The New York Times published an article on transitional justice in Latin America.
“In a ruling that clears the way for El Salvador to prosecute the perpetrators of war crimes committed during its brutal civil war, the country’s highest court has struck down an amnesty law that has protected soldiers, rebel fighters and death squads for more than two decades.” [Read article]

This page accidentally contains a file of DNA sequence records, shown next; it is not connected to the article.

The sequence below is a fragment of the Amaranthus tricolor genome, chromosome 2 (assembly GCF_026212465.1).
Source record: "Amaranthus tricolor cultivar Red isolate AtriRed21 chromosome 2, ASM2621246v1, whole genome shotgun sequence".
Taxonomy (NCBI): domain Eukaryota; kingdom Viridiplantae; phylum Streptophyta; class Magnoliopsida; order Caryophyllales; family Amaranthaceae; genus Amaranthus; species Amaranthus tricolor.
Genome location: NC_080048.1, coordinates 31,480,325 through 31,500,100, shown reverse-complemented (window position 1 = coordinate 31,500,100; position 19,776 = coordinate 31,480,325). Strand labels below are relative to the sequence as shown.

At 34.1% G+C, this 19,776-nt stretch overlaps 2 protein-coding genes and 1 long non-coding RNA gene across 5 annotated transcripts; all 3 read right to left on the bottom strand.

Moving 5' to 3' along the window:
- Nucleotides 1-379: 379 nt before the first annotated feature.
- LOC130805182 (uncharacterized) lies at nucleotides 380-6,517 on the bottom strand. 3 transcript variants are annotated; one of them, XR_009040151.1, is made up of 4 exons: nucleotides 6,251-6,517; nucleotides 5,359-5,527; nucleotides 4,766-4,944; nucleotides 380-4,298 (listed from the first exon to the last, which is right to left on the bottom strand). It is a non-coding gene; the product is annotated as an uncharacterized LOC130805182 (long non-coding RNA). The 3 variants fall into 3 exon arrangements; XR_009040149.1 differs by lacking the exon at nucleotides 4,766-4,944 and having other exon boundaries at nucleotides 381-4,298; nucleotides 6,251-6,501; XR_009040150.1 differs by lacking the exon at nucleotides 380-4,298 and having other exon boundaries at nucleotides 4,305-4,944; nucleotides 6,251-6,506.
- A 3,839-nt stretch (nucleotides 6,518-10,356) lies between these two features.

Political changes unleashed by the 2011 Arab Spring plunged the Middle East and North Africa into political turmoil resulting in domestic and international power realignments. These developments have witnessed the outbreak of armed conflict in Libya, Syria and Yemen, a failed transition in Egypt, and the violent suppression of popular protests in the Gulf. Yet, at the same time, Tunisia, has managed to successfully negotiate its transitional process. In his engaging lecture, one of the co-founders, Dr. Chris Lamont sought to answer the following questions: What explains these divergent outcomes? What role did transitional justice polices play in acting as a catalyst for success or failure? Drawing from his extensive fieldwork experience in many of these case studies, he discussed different context-specific transitional justice mechanisms. The tools to deal with post-conflict and post-authoritarian injustice have become increasingly professionalized, including criminal trials, truth commissions and practices of memorialization, among others. According to him, however, “at the same time, there remains little understanding of the impact of these measures upon transitional processes.” Current scholarship in the field ought to further explore these boundaries. One of the Summer School’s main objective consists therefore of innovative and interactive research presentations, engaging students and lecturers.